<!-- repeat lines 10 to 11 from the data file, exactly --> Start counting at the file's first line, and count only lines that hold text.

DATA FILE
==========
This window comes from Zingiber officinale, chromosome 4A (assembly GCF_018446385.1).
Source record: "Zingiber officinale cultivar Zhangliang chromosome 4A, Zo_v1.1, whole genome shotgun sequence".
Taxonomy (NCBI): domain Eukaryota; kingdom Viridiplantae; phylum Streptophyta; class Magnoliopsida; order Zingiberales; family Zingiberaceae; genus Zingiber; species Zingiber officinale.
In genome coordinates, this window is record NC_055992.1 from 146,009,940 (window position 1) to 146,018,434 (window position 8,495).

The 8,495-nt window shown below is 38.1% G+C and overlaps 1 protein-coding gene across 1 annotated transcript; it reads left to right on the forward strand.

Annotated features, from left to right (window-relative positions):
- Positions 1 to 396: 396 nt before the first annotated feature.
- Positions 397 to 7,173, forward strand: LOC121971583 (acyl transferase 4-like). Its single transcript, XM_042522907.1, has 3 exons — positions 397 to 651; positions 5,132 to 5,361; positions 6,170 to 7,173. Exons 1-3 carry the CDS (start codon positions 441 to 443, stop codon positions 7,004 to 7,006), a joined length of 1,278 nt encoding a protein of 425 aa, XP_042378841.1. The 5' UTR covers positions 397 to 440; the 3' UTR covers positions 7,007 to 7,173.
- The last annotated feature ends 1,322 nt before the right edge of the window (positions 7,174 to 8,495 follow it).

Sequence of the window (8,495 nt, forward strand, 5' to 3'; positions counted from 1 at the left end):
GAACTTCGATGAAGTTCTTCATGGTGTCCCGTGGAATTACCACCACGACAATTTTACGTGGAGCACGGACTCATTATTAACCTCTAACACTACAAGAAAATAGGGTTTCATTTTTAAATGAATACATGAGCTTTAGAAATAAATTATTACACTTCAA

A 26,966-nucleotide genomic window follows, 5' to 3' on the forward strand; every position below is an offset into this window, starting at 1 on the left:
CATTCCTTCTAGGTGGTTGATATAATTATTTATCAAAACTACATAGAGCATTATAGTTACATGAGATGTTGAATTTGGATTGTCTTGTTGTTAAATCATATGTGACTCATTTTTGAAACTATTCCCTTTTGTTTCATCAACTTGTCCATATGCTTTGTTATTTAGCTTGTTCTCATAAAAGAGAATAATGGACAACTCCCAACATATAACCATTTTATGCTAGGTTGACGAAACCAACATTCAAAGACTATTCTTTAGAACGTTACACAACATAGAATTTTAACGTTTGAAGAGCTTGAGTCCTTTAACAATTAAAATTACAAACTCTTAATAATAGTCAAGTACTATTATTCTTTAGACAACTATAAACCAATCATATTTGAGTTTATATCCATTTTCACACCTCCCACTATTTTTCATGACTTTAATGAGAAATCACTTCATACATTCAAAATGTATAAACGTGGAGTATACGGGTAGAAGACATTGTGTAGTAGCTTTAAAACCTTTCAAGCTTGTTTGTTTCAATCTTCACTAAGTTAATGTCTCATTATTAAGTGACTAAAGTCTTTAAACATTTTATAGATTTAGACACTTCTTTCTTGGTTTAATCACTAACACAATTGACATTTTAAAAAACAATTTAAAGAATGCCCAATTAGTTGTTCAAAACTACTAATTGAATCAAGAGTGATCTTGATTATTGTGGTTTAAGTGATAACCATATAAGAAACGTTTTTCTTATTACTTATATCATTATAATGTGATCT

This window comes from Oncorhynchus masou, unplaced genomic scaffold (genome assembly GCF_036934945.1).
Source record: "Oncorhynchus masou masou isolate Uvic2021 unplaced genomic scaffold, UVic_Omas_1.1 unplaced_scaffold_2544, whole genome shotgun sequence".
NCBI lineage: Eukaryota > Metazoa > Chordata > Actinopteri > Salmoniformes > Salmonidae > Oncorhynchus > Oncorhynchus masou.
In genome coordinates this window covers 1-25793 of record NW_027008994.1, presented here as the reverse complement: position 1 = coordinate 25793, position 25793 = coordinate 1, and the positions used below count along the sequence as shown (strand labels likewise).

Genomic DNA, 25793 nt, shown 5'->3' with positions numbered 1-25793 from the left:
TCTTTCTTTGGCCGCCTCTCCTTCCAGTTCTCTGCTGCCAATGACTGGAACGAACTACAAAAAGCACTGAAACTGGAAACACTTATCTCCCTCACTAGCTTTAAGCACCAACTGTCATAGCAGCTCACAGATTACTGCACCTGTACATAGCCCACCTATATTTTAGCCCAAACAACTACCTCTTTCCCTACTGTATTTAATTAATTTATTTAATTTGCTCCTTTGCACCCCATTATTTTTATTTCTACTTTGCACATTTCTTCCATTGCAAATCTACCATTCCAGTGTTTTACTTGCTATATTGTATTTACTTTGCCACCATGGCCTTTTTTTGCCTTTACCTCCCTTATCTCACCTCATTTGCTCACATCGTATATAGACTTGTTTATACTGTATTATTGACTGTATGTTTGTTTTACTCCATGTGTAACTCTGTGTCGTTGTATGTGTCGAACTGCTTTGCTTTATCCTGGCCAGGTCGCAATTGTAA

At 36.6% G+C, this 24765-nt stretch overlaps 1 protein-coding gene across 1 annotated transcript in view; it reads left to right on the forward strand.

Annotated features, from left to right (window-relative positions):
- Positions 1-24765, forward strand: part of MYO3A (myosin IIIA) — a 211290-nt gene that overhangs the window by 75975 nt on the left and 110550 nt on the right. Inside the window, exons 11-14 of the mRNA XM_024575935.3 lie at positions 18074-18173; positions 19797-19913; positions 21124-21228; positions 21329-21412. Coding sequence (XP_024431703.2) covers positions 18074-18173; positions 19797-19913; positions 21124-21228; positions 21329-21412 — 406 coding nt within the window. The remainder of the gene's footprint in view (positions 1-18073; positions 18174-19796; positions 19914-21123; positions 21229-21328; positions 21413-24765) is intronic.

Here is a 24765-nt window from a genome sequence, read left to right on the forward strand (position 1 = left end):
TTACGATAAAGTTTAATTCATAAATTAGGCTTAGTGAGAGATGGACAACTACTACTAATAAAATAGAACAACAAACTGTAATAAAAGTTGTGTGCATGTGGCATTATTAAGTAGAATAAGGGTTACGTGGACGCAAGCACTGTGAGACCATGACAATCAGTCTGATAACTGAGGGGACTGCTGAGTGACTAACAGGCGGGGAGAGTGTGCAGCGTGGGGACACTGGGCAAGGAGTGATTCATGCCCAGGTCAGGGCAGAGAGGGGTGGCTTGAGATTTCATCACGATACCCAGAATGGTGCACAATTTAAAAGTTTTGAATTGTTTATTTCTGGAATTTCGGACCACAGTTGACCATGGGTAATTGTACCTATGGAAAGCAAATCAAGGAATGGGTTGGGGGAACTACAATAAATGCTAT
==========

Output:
Sequence of the window (8,495 nt, forward strand, 5' to 3'; positions counted from 1 at the left end):
GAACTTCGATGAAGTTCTTCATGGTGTCCCGTGGAATTACCACCACGACAATTTTACGTGGAGCACGGACTCATTATTAACCTCTAACACTACAAGAAAATAGGGTTTCATTTTTAAATGAATACATGAGCTTTAGAAATAAATTATTACACTTCAA